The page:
Homeowner Benefits: Green Built Home
Utility Benefits: How can a Green Built Home lower your energy bills?
All certified homes must either comply with Wisconsin's Focus on Energy, Level 1, New Homes program standards
Home standards or exceed Wisconsin residential energy codes by 15%.
Either option offers homeowners considerable energy savings. In addition
to many other features builders and home buyers may select for each
home, all installed appliances must either be ENERGY STAR labeled or
score in the top 50% of the Energy Guide.
How can a Green Built Home lower your water bills?
During warm summer months, a household can expend as much as 50%
of its water budget on watering landscape plantings. The program
recommends the use of site-appropriate native plants in a large portion
of the landscape planting. Native plants are adapted to Wisconsin's
climate and generally require less water and maintenance than some of
the commonly used ornamental plants. Large native plantings are
encouraged, though if any of the yard is to be planted with turf
grasses, seed mixes such as the 'low-mow' and 'no-mow' varieties are
recommended. The program also recommends the use of low-flow water
fixtures in bathrooms and kitchens and water-efficient appliances, such
as horizontal-axis clothes washers.
Improved Indoor Air Quality: How can Green Built Homes maintain improved indoor air quality?
Poor indoor air quality can affect the health of a home's
inhabitants, potentially aggravating existing health conditions such as
asthma and allergies. Indoor air quality is influenced by a variety of
factors including moisture, ventilation, off-gassing building materials
and high volumes of airborne particles.
- Moisture - Excessive moisture can lead to mold growth,
which has been making many headlines lately. The best way to prevent
excessive moisture is to ensure that a building's envelope is properly
sealed and to provide adequate ventilation. Proper installation and
maintenance is of utmost importance. It may also be necessary to
regulate the humidity in a home with a humidifier or dehumidifier. The
EPA recommends that the indoor humidity be maintained in the range of
- Ventilation - Proper ventilation means a controlled,
regular introduction of fresh air into a home and the exhausting of
stale moist air from the home. Drafty windows and electrical sockets are
not adequate modes of ventilation! When properly designed natural
ventilation is not sufficient, mechanical ventilation is a must. There
are a variety of potentially dangerous gasses commonly found in a home.
Carbon monoxide can enter a home through the door to the garage, and
measures should be taken to weather seal or otherwise close the garage
off from the living space. Radon is a naturally-occurring carcinogenic
gas that can enter a home through the foundation. Radon mitigation
measures can be taken when foundation drainage is installed. Ventilation
can prevent these health hazards from accumulating in your living
- Building materials: Volatile Organic Compounds (VOCs) -
These solvents are found in many building materials such as paints and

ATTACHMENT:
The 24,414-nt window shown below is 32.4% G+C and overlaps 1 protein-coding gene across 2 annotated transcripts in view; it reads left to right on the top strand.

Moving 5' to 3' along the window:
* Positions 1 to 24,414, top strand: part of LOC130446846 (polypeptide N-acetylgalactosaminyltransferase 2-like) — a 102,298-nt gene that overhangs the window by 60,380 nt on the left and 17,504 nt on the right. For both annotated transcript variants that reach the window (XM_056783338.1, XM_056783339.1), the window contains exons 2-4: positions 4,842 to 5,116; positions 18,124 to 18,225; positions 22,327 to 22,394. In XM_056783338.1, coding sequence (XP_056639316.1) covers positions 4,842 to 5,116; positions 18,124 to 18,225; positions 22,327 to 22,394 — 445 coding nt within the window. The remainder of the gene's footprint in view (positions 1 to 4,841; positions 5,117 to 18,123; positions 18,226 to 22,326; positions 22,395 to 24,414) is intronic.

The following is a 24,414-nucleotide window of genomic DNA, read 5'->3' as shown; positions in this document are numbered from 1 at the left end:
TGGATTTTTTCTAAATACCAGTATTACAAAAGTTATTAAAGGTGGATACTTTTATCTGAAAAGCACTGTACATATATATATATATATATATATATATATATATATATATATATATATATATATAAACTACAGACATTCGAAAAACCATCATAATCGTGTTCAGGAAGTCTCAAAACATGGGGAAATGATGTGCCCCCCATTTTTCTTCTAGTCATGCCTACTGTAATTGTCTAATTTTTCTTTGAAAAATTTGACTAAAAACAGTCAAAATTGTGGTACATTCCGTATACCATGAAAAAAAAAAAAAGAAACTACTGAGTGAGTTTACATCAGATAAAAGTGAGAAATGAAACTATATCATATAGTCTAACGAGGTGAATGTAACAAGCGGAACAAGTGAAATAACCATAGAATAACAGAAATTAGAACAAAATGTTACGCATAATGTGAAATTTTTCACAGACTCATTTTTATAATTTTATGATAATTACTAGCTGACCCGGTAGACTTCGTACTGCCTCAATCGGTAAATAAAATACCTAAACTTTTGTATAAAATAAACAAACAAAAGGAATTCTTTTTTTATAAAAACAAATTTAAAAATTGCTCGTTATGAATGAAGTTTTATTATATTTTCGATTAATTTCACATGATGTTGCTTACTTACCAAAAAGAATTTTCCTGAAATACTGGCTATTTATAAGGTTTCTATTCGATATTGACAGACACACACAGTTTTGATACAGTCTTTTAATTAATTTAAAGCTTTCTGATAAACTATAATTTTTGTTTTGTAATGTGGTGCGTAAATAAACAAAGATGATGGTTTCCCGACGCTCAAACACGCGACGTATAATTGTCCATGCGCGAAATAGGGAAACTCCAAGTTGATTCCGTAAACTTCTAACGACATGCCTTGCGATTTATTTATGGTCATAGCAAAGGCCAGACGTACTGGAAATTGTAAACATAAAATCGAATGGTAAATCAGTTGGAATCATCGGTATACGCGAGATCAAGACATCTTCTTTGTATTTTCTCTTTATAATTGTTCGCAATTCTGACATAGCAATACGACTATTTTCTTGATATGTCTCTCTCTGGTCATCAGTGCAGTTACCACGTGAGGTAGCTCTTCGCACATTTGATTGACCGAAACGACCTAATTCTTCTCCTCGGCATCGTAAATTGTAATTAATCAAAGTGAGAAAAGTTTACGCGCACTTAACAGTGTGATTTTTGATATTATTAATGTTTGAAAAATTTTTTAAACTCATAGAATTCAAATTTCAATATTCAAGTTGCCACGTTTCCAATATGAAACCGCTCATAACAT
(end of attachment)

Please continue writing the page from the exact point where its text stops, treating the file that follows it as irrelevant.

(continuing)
finishes, adhesives and carpets. These building materials release VOCs
into the air throughout their lifetime, though the most noticeable
off-gassing occurs when the materials are new (VOCs are responsible for
"new house" smell and "new car" smell.) Exposures to VOCs can result in
anything from headaches and nausea to aggravation of medical conditions
such as asthma and allergies. To avoid these problems, look for paints,
adhesives and finishes that are low to non-toxic or at the very least
labeled "low VOC." Also look for carpets that meet the Carpet and Rug Institute's Indoor Air Quality standards.
- Formaldehyde - These compounds are commonly found in
fiberglass insulation and pressed wood products used in cabinetry and
trim. These building products can emit formaldehyde gas during their
lifetime, though the strongest emission occurs when the products are
new. Formaldehyde is carcinogenic and strong-smelling. Constant exposure
can cause eye, nose and throat irritation and nausea. Elevated levels
can trigger asthma attacks, and some people can develop sensitivity to
the gas. Fortunately, many formaldehyde-free building products are
entering the market. Some studies also suggest that sealing pressed-wood
products with a polyurethane coating can reduce formaldehyde emissions.
- Airborne particles - Dust, mold, lint, pet dander and
other particles circulate through HVAC systems despite regular
house-cleaning and vacuuming. These particles are small enough to inhale
and can irritate the respiratory system and trigger allergies and
asthma. There are several ways to reduce the number of airborne
particles in a home. One way is to utilize hard surface floors wherever
possible, as carpets and rugs trap these particles and are more
difficult to clean completely. Furnace and duct mounted air cleaners can
help trap airborne particles as well, and prevent them from being
continuously re-circulated through vents and ducts. Radiant heat (such
as hydronic or in-floor heat) eliminates ducts and their associated
problems entirely. Central vacuum systems have stronger suction then
standard vacuum cleaners, and typically trap all vacuumed particles in a
canister mounted outside the living space.